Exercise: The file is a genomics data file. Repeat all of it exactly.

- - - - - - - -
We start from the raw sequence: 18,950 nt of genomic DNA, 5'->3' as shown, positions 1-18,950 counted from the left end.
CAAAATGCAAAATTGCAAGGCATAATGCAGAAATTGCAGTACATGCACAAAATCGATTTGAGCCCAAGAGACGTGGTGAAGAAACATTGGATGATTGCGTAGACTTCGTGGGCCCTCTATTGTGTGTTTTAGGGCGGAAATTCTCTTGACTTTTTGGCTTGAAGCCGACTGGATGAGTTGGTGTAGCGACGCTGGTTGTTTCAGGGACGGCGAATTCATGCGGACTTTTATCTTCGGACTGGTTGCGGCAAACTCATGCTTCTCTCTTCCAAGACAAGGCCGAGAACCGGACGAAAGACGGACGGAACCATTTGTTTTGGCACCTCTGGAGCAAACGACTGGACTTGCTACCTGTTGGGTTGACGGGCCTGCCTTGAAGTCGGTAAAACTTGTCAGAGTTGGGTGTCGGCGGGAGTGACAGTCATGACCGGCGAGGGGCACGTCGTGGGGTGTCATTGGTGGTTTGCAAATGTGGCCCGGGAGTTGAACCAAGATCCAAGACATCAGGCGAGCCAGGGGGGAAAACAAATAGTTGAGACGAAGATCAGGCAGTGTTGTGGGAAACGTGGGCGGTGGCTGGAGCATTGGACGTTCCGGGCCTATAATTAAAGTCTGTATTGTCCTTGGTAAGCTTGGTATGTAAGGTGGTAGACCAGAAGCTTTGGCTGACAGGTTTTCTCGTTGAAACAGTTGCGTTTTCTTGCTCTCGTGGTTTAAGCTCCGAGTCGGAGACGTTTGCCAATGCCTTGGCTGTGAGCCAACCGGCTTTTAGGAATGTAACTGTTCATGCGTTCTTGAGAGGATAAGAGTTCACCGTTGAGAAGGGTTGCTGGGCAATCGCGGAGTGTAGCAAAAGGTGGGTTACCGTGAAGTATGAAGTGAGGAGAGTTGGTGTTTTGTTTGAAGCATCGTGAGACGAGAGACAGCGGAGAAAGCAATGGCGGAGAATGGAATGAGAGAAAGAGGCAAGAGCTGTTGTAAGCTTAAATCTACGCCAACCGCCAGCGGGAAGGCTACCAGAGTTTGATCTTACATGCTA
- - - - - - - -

We start from the raw sequence: 18,950 nt of genomic DNA, 5'->3' as shown, positions 1-18,950 counted from the left end.
CAAAATGCAAAATTGCAAGGCATAATGCAGAAATTGCAGTACATGCACAAAATCGATTTGAGCCCAAGAGACGTGGTGAAGAAACATTGGATGATTGCGTAGACTTCGTGGGCCCTCTATTGTGTGTTTTAGGGCGGAAATTCTCTTGACTTTTTGGCTTGAAGCCGACTGGATGAGTTGGTGTAGCGACGCTGGTTGTTTCAGGGACGGCGAATTCATGCGGACTTTTATCTTCGGACTGGTTGCGGCAAACTCATGCTTCTCTCTTCCAAGACAAGGCCGAGAACCGGACGAAAGACGGACGGAACCATTTGTTTTGGCACCTCTGGAGCAAACGACTGGACTTGCTACCTGTTGGGTTGACGGGCCTGCCTTGAAGTCGGTAAAACTTGTCAGAGTTGGGTGTCGGCGGGAGTGACAGTCATGACCGGCGAGGGGCACGTCGTGGGGTGTCATTGGTGGTTTGCAAATGTGGCCCGGGAGTTGAACCAAGATCCAAGACATCAGGCGAGCCAGGGGGGAAAACAAATAGTTGAGACGAAGATCAGGCAGTGTTGTGGGAAACGTGGGCGGTGGCTGGAGCATTGGACGTTCCGGGCCTATAATTAAAGTCTGTATTGTCCTTGGTAAGCTTGGTATGTAAGGTGGTAGACCAGAAGCTTTGGCTGACAGGTTTTCTCGTTGAAACAGTTGCGTTTTCTTGCTCTCGTGGTTTAAGCTCCGAGTCGGAGACGTTTGCCAATGCCTTGGCTGTGAGCCAACCGGCTTTTAGGAATGTAACTGTTCATGCGTTCTTGAGAGGATAAGAGTTCACCGTTGAGAAGGGTTGCTGGGCAATCGCGGAGTGTAGCAAAAGGTGGGTTACCGTGAAGTATGAAGTGAGGAGAGTTGGTGTTTTGTTTGAAGCATCGTGAGACGAGAGACAGCGGAGAAAGCAATGGCGGAGAATGGAATGAGAGAAAGAGGCAAGAGCTGTTGTAAGCTTAAATCTACGCCAACCGCCAGCGGGAAGGCTACCAGAGTTTGATCTTACATGCTA